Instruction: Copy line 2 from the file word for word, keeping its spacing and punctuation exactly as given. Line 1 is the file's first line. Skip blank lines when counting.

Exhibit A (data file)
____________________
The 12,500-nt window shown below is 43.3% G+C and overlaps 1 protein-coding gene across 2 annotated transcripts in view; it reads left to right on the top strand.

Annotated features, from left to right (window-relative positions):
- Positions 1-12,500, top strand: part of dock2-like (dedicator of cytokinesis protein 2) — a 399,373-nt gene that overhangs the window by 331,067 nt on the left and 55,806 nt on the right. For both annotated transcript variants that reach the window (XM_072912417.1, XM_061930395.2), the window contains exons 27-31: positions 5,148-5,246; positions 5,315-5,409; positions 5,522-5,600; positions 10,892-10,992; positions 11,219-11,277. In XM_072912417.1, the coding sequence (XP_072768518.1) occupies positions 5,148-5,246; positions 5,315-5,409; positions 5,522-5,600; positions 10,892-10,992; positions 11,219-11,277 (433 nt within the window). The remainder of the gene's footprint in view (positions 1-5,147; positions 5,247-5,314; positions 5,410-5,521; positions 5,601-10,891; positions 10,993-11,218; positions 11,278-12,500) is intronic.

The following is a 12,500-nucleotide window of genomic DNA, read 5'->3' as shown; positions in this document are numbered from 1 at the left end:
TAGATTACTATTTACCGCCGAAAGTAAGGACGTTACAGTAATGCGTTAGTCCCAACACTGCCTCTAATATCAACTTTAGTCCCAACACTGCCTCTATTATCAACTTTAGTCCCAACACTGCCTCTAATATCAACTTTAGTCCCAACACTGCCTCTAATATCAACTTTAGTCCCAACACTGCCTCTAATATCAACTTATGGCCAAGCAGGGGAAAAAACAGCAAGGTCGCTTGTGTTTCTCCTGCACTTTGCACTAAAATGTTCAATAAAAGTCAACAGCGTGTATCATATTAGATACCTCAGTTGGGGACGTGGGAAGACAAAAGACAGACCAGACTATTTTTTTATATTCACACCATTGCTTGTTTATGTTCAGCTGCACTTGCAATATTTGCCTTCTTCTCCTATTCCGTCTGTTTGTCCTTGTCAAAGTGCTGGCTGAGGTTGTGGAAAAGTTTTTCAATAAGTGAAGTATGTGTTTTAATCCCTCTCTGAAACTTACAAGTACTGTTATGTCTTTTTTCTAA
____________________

Annotated features, from left to right (window-relative positions):